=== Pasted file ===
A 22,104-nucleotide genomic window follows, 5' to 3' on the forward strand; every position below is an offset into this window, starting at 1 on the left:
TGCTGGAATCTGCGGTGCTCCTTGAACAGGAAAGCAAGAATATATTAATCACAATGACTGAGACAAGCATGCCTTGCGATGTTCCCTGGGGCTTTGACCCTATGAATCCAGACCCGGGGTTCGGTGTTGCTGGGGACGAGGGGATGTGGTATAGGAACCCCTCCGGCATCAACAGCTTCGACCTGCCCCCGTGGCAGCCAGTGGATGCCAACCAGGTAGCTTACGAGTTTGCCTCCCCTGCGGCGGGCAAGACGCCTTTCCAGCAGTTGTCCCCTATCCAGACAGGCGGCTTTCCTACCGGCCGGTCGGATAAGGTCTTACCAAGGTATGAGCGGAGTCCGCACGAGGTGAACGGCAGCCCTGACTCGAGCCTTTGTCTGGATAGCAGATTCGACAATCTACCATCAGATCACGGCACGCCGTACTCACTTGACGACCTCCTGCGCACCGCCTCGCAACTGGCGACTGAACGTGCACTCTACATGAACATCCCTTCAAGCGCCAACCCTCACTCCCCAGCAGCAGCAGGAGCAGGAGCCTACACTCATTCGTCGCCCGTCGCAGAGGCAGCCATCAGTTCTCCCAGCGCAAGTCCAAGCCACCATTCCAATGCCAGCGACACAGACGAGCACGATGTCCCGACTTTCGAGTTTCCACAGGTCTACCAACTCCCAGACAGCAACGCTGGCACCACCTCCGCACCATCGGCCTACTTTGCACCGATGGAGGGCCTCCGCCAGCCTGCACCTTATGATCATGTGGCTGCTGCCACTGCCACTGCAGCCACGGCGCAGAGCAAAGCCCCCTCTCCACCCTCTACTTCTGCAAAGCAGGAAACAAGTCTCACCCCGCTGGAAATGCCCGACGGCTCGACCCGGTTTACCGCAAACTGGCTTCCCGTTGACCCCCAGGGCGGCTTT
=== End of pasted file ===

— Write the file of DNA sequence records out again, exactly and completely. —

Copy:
A 22,104-nucleotide genomic window follows, 5' to 3' on the forward strand; every position below is an offset into this window, starting at 1 on the left:
TGCTGGAATCTGCGGTGCTCCTTGAACAGGAAAGCAAGAATATATTAATCACAATGACTGAGACAAGCATGCCTTGCGATGTTCCCTGGGGCTTTGACCCTATGAATCCAGACCCGGGGTTCGGTGTTGCTGGGGACGAGGGGATGTGGTATAGGAACCCCTCCGGCATCAACAGCTTCGACCTGCCCCCGTGGCAGCCAGTGGATGCCAACCAGGTAGCTTACGAGTTTGCCTCCCCTGCGGCGGGCAAGACGCCTTTCCAGCAGTTGTCCCCTATCCAGACAGGCGGCTTTCCTACCGGCCGGTCGGATAAGGTCTTACCAAGGTATGAGCGGAGTCCGCACGAGGTGAACGGCAGCCCTGACTCGAGCCTTTGTCTGGATAGCAGATTCGACAATCTACCATCAGATCACGGCACGCCGTACTCACTTGACGACCTCCTGCGCACCGCCTCGCAACTGGCGACTGAACGTGCACTCTACATGAACATCCCTTCAAGCGCCAACCCTCACTCCCCAGCAGCAGCAGGAGCAGGAGCCTACACTCATTCGTCGCCCGTCGCAGAGGCAGCCATCAGTTCTCCCAGCGCAAGTCCAAGCCACCATTCCAATGCCAGCGACACAGACGAGCACGATGTCCCGACTTTCGAGTTTCCACAGGTCTACCAACTCCCAGACAGCAACGCTGGCACCACCTCCGCACCATCGGCCTACTTTGCACCGATGGAGGGCCTCCGCCAGCCTGCACCTTATGATCATGTGGCTGCTGCCACTGCCACTGCAGCCACGGCGCAGAGCAAAGCCCCCTCTCCACCCTCTACTTCTGCAAAGCAGGAAACAAGTCTCACCCCGCTGGAAATGCCCGACGGCTCGACCCGGTTTACCGCAAACTGGCTTCCCGTTGACCCCCAGGGCGGCTTT